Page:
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Sony RX100 III Review - Top Cyber-Shot Camera

User Rating: 5 / 5

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The original RX100 was a bolt from the blue when it arrived in 2012. It was the first compact camera to use a 1in sensor – smaller than the sensors in most CSCs but much bigger in than most other compacts cameras. Paired with a wide-aperture lens, its image quality was incredibly high for such as petite, pocketable camera, especially when shooting in low light.

This third-generation model follows the same formula, but there are some big upgrades underneath its diminutive metal shell. The most surprising one is the addition of a pop-up electronic viewfinder (EVF). It's a high-quality unit, too, with a 1.4-million dot (800x600-pixel) resolution and a large viewing size. It pops up and is pulled back, but even then it doesn't extend beyond the back of the camera. That's not much of a problem for people whose right eye is dominant, but we found it a bit uncomfortable using the left eye, resulting in nose-shaped smudges on the screen. There's also something slightly comical about holding such a tiny camera up to your face. Even so, this EVF is a superb addition, and it's great to see that it hasn't pushed up the price significantly.

Sony RX100 iii

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Sony RX100 iii  Characteristics and style:

From an aesthetic perspective, not much has changed from the previous RX100 models. The RX100 III is just 3mm thicker than its predecessor in order to accommodate the larger lens. Build quality remains very good. The front and top plates are aluminum, making your $800 feeling well-spent. There's no grip on the front of the camera - which can make holding it a bit slippery - but after-market grips are available from both Sony and third parties.

While the display panel itself remains the same, the RX100 III's LCD can now flip up 180 degrees, for self-portraits. While the LCD has a total of 1.23 million dots, the actual resolution of what you see on the screen is VGA - 921,000 dots worth. The difference between those numbers comes from Sony's WhiteMagic technology, which has a fourth white pixel, which allows for both a brighter screen along with reduced power consumption.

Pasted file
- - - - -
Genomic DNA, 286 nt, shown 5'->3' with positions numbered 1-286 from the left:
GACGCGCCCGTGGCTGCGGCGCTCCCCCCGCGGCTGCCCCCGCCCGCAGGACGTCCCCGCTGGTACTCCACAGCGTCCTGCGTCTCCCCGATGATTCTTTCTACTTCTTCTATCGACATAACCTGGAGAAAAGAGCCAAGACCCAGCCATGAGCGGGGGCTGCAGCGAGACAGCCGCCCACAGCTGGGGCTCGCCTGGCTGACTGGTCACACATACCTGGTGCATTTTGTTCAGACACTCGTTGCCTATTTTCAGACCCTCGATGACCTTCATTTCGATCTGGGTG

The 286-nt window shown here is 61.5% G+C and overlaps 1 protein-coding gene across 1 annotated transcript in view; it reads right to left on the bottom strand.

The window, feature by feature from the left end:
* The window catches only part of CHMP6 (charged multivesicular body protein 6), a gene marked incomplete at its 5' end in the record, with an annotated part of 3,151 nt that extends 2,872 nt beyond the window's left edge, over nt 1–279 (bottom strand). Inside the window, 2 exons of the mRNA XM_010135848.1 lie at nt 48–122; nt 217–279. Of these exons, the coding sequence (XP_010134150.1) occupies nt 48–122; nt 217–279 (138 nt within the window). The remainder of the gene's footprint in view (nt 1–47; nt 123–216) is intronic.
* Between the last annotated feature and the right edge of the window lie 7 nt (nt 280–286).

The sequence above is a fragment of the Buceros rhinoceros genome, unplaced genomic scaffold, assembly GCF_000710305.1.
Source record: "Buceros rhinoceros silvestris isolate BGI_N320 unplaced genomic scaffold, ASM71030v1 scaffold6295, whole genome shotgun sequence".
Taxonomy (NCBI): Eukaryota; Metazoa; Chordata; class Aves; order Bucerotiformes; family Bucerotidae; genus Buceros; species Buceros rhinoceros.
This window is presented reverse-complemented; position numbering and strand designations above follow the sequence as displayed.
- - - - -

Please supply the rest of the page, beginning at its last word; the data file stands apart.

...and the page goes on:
Controls are unchanged from the previous RX100 models, which is a mixed blessing. Buttons and dials are sensibly laid out, but they're a little tightly packed on the back of the camera. The dial around the lens is a bit 'thin' and still turns smoothly, which works for movies and not so much for adjusting settings. We would've loved to have seen a clicking dial (or, better still, a dual mode dial like the one found on the Olympus XZ-2) to give more of a sense of feedback from the camera.

The user interface has been tweaked just a bit, with the customizable function menu brought over from the Cyber-shot RX10 and Alpha 6000. The RX100 III has an 'MR' spot on the mode dial, which can store up to three sets of your favorite settings.


Top of camera

On the top plate, from left to right, you'll see the EVF and flash (with stereo mics surrounding the latter) followed by the power button, shutter release/zoom controller, and mode dial. The flash is released with the switch on the top of the camera, while the switch for the EVF is on the left side.

Notice anything missing? The RX100 III has lost the hot shoe that was found on the RX100 II, though we imagine that most people will think the EVF was worth the trade-off.

As mentioned earlier, that dial around the lens turns smoothly, which is great for manual focus (particularly during video shooting), but the lack of tactile feedback when it's used to adjust settings is still disappointing.